MEGHAN Tyler, all wild hair and wide eyes, attacks her chicken burger in the Tron Theatre café with the passion she reveals in her latest theatre role, starring as Lizzie Bennet in a new reworking of Pride and Prejudice (*Sort Of).

And when you look at the actress’s cv, this young woman seems determined to swallow up life in large chunks. One of the hottest acting talents in Scotland, Tyler is also a talented playwright having been confirmed recently as part of the Lyric Theatre, Belfast’s New Playwrights Programme.

Outside of her professional life, Tyler is profoundly happy with fellow actor David Rankine. And relations with her parents and siblings are as fine and dandy as Mr Darcy’s top coat.

So far so great. Yet, Tyler, who grew up in Newry, reveals there are days when she can’t get out of bed. “I’ve got depression,” she explains. “It’s an issue for so many. One in four people suffer from mental health issues and in Northern Ireland, 50 per cent of young people admit to having mental health issues.”

Tyler believes it’s time to tackle mind issues head on. “I will talk about it because I feel there’s still such a stigma attached to it. You can walk into work and say to your boss; ‘I’ve got a really sore throat,’ but people are unlikely to declare they’re having a bad mental health day. They’re too afraid.”

Tyler can in fact. But then she’s working in an industry that’s perhaps more accommodating than most. (Which you would hope in a business that seeks to explain the human condition.) Having said that, to declare ongoing depression to any employer – even in the arts - is perceived to be dangerous. Last week former River City actor Tom Urie said he was concerned that in talking about his mental health issues he was worrying off casting directors.

Meghan Tyler however is committed to making people think more about those whose moods can plunge their minds into darkness. “I want to help change perceptions,” she says. “One way is by writing a play about it. Right now, I’m working on Medicine, with director Paul Brotherston, and it’s an exploration of teenage mental health and mother-daughter relationships. I can bring my own experiences of mental health issues to the piece and it’s running in August at the Hope Theatre in London. I’m really excited about it.”

The excitement Tyler enjoys however is sometimes crushed by overwhelming sadness. And the danger is the depressed person will withdraw, which is self-defeating given others can sometimes point towards reasons for optimism, accentuate positives?

“Yes, it’s a cruel illness. You should talk, get a support network, all of that, but it’s hard to do that because as soon as you have a bad day you beat yourself up with the notion no one will want to speak to you anyway.”

Tyler smiles as she explains how she manages to get through a bad day. “I have a points system,” she says. “I’ll say to myself. ‘Right, Meghan, if you can get out of bed in the morning you’ll get three points. And if you eat something you’ll get ten points.’ It’s a weird way of getting going but it sort of helps.”

How many points make a decent day? “I don’t know,” she laughs. “I’ve never totalled them all up. But sometimes, it’s just about treating yourself, trying to run a bath, for example, doing some form of self-care. It can be putting on a face mask. Sometimes, it’s just about putting on a shitty film.

The actress has suffered from depression for 12 or 13 years. Was there a trigger point? “No, it just came about. It’s a chemical thing. And you just have to try and manage each day.” She adds with a wry smile; “There’s nothing worse than when things are going really well and you wake up and it’s there. You think, ‘Come on! Why now?”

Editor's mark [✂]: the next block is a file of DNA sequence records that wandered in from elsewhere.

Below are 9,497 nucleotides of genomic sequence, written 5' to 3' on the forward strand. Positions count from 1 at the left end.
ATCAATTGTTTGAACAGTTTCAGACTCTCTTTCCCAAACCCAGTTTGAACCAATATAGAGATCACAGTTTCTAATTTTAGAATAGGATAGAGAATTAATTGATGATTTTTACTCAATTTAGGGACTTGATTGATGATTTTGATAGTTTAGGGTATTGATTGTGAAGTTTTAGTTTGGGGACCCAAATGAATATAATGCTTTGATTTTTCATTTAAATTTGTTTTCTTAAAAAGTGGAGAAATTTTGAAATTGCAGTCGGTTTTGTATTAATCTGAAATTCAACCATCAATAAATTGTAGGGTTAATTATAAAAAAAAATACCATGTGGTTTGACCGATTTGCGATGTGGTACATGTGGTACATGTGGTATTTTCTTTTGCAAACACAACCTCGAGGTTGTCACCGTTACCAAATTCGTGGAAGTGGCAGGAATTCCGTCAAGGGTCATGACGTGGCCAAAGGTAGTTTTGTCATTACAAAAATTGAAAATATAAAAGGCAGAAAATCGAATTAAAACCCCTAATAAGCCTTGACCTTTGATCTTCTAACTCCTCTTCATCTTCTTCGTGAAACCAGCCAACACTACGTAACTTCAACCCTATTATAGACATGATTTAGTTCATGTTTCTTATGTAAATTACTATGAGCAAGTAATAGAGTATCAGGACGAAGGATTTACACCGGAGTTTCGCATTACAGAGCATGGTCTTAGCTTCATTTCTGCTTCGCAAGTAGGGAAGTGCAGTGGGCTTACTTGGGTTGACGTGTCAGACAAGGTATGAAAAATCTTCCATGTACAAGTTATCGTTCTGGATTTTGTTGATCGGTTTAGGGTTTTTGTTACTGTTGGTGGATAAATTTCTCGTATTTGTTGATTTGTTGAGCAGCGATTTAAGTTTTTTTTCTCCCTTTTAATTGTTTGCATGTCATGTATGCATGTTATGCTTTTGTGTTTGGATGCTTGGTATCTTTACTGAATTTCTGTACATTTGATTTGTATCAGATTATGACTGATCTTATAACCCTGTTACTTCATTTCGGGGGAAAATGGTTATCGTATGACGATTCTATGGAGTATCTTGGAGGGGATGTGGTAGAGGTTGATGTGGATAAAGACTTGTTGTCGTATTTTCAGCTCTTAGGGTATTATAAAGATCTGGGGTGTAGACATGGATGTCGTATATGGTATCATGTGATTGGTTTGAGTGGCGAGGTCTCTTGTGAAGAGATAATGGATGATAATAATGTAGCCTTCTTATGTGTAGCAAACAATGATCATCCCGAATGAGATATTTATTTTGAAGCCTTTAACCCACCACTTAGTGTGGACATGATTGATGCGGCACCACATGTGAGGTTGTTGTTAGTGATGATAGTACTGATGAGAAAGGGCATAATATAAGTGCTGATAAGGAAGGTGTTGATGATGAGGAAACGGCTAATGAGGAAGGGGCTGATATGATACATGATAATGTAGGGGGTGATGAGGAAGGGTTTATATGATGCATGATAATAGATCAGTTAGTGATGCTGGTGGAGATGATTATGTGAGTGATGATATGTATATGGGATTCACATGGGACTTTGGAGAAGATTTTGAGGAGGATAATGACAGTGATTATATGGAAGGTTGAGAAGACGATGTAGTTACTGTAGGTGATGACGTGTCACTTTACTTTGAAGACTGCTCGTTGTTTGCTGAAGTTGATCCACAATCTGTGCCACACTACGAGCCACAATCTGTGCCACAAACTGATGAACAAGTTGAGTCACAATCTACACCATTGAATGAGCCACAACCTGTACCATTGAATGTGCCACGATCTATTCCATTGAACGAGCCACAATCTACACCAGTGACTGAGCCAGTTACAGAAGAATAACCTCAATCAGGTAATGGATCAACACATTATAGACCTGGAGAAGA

Part of the self-help therapy is to take ownership of the illness. For example, Tyler says she will now fill in an Equal Opportunities form honestly. “I will now tick the box that says I have a mental health problem. And when I come into rehearsals I’ve trained myself to say to a director, ‘Look, I’m having a bad mental health day.”

Does this honesty make her feel vulnerable? “Totally,” she says. “But you have to do it.” Does tapping into the darkness, dealing with a mind that flits from happy to sad, inform her as a writer? “Yes it does,” she says. “I think people in the Arts are more prone to mental health issues, which perhaps means it’s easier for us to open up. But for the rest of the world, it’s hard for them to vocalise it. Having said that, when I have a bad day I don’t really write.”

Right now, Tyler’s mind is in a great place, gliding across the Tron Theatre in Glasgow where she’s appearing as Lizzie Bennet, Jane Austen’s outspoken feminist who was two hundred years ahead of her time.

The play is a delightful reworking of Austen’s work, with clever nods to modernity. It takes as into the social mores of the time, it takes us into the heart of relationships, and all too cleverly suggests a theme of la plus ca change. What’s not to like about a very clever re-write that features songs such as Carly Simon’s You’re So Vain and the Partridge Family’s I Think I Love You?

The posters for the production, now on display throughout Glasgow feature Tyler’s Lizzie Bennet with a drawn-in moustache. Clearly, Isobel McArthur’s reworking doesn’t take itself too seriously. And Pride and Prejudice (*Sort of) sees Austen’s famous work reduced from 117 people in the book to just five. All of them played by women.

Tyler seems perfectly cast as the knowing, feisty character who somehow manages to engineer other people’s lives. “She’s spirited,” says the actress, grinning in agreement. “Lizzie is a bit of a dream to play, and she goes through so much with her family and the societal pressures of the time.”